The off-season continues to grind on and the Seattle Mariners remain unusually quiet with work left to do. Could they have shifted their focus from free agency to a local arm to whom they’ve shown interest in the recent past?
If you’ve had any interest in the Mariners in recent weeks, you know they need to add some quality starting pitching to their big league roster. Or at least, a few guys with a chance to be quality arms.
Over the past few days, a number of these arms have gone on to sign elsewhere for what can only be described as bargain level prices. Seattle was reportedly interested and possibly the runner-up for the services of Jimmy Nelson, who signed with the Dodgers. Alex Wood, an arm we liked quite a bit, re-signed with the Dodgers after a brief stint with the Reds.
There are still a lot of intriguing options left on the free-agent market. But with nothing seemingly imminent, it could lead to a question: could Dipoto have shifted his focus from free agency to the trade market?
Of course, we have no way of knowing the answer for sure. But we know GM Jerry Dipoto is going to at least have a pulse on the trade market so we can’t rule it out. And there are a handful of arms who should come cheap enough and in the case of a guy like JA Happ, may come with a nice prospect attached as well.
But what if Jerry didn’t just want a #5 starter? After all, Tommy Milone and Wade LeBlanc are still sitting out there and wouldn’t be too hard to re-sign. And what if he wanted a little more floor than the current group of arms with some serious baggage?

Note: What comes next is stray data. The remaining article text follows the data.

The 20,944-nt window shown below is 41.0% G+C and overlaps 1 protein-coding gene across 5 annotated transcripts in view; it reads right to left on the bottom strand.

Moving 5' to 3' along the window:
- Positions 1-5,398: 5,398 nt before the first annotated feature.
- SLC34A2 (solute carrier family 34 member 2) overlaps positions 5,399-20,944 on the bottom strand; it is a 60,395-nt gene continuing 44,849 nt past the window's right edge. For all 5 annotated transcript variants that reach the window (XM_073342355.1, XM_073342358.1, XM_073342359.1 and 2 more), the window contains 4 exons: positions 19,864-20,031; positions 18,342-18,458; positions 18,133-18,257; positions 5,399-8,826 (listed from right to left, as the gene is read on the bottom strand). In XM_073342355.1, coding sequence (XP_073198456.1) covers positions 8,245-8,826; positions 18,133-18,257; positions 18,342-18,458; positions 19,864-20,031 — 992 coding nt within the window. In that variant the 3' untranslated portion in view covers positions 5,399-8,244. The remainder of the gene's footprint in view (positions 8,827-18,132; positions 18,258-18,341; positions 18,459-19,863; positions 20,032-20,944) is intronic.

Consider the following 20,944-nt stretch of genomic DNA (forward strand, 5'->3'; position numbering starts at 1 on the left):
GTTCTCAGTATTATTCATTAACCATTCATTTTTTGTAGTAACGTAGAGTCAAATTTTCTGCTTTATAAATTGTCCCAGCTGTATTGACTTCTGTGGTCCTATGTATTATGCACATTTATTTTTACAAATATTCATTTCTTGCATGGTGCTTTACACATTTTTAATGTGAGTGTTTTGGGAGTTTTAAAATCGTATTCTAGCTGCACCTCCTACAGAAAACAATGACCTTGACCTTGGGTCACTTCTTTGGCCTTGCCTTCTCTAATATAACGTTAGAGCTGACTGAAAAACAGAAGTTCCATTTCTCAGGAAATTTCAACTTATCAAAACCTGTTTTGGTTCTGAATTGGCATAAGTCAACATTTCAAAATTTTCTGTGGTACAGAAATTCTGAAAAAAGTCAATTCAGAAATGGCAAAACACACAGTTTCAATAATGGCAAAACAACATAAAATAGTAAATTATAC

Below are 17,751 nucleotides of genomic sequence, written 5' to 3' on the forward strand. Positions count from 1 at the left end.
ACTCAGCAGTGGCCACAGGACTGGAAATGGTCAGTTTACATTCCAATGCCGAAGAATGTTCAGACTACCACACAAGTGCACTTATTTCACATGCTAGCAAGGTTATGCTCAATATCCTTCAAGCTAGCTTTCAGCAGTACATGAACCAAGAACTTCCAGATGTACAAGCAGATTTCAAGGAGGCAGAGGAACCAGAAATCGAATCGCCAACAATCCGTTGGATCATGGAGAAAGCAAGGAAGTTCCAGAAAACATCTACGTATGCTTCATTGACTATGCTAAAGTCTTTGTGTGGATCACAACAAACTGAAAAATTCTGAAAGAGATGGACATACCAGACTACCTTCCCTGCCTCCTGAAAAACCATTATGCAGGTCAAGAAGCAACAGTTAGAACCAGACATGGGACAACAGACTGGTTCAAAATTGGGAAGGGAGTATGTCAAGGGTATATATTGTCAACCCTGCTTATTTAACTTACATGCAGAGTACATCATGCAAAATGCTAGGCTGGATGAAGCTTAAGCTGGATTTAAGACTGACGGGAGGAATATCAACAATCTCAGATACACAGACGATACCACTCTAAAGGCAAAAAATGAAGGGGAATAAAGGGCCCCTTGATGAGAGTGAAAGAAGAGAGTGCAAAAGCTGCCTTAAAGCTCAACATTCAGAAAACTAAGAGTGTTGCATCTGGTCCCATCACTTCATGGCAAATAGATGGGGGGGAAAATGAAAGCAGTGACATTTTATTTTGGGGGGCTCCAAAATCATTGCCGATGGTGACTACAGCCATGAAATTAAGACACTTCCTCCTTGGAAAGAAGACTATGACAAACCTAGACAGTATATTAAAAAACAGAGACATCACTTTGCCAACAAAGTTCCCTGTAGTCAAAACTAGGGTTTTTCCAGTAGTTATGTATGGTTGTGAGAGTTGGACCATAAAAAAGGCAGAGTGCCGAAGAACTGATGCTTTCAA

There are 2 names that stand out who fit the mold: Jon Gray of the Rockies and Matt Boyd of the Tigers. Neither has been a common name in trade talks, but both are on rebuilding teams and have an opportunity to gain their team a great return.
The Mariners have had an interest in Boyd in the past as well. The lefty will turn 29 next month and has 3-years of club control remaining. The Tigers have little chance to be a competitive team in that stretch and have shopped Boyd for the past 18 months. The asking price has remained high, but checking in couldn’t hurt.
Adding Boyd gives the Mariners a high-floor arm, similar to Marco Gonzales, who also happens to miss a fair number of bats. Boyd would likely be the actual #1 arm in the rotation and could feasibly fit into the middle of the rotation when the Mariners are actually ready to compete.
As with any trade, the likelihood is dependent on the cost to acquire. And if the Mariners are competing with contenders for Boyd, they’d be better off avoiding a bidding war for a probable #3 starter.
But there is value in adding quality over quantity or lower quality. Seattle wants to be interesting in 2021 and be ready to compete for a division title in 2022, or so they claim. Well, they have no chance of getting there without adding proven, MLB quality players to supplement their young roster.
If the price is right, the Mariners should have significant interest. And in the likely event it’s not, you lose nothing. Banking on Justus Sheffield, Yusei Kikuchi, Justin Dunn, and Logan Gilbert to all be good MLB starters in 2 years is a tall task. The law of averages tells you it is highly unlikely. Adding an arm like Boyd with his high-floor can help stabilize a rotation now and in the future.